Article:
STATUS: Research is complete. The final report is available HERE. A PowerPoint presentation summarizing the project is available HERE.
Section 106 of the National Historic Preservation Act of 1966 requires that Federal agencies take into account the effects of their undertakings on properties eligible for listing in, or listed in the National Register of Historic Places ("historic properties") and afford the Advisory Council on Historic Preservation (ACHP) a reasonable opportunity to comment. According to 36 CFR 800.5(a)(2)(v), adverse effects specifically can include the "introduction of visual, atmospheric, or audible elements that diminish the integrity of the property's significant historic features". While the analysis of effects resulting from alteration or diminishment of setting by visual changes are a common element of Section 106 consultation, analysis of noise effects on historic properties is less common.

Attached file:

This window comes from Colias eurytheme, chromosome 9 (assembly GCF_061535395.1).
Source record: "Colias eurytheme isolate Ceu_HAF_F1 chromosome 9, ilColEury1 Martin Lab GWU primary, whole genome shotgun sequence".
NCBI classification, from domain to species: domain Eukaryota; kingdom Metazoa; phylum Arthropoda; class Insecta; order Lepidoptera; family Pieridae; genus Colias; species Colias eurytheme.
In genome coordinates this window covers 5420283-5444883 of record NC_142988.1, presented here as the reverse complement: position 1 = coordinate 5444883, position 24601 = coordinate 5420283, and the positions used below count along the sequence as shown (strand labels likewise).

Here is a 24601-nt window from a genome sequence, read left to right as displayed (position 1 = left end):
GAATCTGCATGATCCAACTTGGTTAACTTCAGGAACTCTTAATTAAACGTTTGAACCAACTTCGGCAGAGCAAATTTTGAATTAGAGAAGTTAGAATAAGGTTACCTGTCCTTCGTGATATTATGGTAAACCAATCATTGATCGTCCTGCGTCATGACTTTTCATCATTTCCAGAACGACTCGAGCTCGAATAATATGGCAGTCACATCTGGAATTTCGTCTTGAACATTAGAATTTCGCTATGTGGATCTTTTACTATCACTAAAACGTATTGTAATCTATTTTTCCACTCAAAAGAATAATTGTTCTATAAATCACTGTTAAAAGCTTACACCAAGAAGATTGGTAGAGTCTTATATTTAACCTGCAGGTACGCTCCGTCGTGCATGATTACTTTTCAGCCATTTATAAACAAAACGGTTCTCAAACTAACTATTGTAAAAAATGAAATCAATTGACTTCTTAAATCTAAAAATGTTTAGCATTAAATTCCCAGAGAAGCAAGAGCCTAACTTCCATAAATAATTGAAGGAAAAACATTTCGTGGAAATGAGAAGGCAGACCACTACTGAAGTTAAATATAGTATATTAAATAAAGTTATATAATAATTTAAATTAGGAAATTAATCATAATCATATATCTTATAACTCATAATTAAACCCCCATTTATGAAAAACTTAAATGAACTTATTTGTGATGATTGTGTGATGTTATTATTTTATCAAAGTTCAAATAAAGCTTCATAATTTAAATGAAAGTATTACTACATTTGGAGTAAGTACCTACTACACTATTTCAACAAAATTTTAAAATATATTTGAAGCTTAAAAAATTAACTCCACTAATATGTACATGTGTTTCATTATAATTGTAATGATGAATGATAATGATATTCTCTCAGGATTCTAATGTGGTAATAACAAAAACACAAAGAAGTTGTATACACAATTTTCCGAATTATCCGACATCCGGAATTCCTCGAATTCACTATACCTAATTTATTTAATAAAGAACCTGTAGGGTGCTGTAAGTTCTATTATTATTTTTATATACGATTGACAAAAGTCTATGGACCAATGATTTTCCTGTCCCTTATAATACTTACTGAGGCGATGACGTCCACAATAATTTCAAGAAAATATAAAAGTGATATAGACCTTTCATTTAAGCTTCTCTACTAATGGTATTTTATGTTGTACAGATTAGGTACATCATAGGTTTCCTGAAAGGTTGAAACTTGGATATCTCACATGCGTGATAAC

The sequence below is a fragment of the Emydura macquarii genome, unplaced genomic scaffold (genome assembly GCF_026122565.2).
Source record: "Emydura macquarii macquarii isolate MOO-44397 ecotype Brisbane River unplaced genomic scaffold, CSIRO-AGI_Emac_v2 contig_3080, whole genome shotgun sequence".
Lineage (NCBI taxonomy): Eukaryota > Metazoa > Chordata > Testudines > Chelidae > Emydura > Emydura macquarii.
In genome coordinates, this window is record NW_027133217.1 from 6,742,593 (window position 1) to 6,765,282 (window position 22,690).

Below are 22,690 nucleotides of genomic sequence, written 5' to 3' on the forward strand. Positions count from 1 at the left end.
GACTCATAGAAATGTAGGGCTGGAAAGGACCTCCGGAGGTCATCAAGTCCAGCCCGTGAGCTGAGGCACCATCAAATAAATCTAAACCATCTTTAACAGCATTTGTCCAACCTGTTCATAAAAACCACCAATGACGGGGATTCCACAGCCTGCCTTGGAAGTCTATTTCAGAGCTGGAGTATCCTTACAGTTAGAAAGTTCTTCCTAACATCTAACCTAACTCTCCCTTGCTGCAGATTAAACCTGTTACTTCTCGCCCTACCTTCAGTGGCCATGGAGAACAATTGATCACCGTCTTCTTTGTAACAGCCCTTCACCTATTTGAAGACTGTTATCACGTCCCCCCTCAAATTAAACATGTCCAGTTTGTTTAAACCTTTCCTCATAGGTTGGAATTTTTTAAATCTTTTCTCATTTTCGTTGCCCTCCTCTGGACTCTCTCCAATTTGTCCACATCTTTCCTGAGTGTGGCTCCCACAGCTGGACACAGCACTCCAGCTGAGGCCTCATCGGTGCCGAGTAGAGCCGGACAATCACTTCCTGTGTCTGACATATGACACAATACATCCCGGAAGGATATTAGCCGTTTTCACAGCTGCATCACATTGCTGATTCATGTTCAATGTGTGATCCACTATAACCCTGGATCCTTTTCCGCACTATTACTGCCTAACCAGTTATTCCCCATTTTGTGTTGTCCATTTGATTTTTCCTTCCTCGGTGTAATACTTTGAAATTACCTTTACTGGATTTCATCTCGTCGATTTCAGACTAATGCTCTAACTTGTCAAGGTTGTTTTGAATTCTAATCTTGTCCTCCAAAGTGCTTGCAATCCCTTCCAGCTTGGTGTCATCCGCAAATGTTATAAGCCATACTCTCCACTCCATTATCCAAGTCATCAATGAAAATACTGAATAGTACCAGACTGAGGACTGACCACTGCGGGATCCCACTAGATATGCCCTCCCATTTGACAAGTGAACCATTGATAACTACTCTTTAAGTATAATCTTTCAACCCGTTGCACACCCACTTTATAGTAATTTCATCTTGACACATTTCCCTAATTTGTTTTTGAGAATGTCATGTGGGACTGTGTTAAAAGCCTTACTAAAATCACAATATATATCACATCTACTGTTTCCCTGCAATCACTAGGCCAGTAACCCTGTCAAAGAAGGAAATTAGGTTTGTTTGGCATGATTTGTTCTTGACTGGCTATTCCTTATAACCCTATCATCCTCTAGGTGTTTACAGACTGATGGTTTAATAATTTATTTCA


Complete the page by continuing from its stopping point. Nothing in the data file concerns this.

In 2012, NCHRP Task 72 examined the practices used to address the potential effects of construction vibration on historic buildings (the Task 72 final report is available at http://apps.trb.org/cmsfeed/TRBNetProjectDisplay.asp?ProjectID=3115). Since that time, there has been considerable interest in taking a similar approach to examine highway noise impacts to historic properties.
The purpose of this study was to provide a resource to assist state departments of transportation (DOTs) in understanding the long-term effects of highway noise on historic properties, how these effects are considered under Section 106, and to provide examples of successful mitigation practices.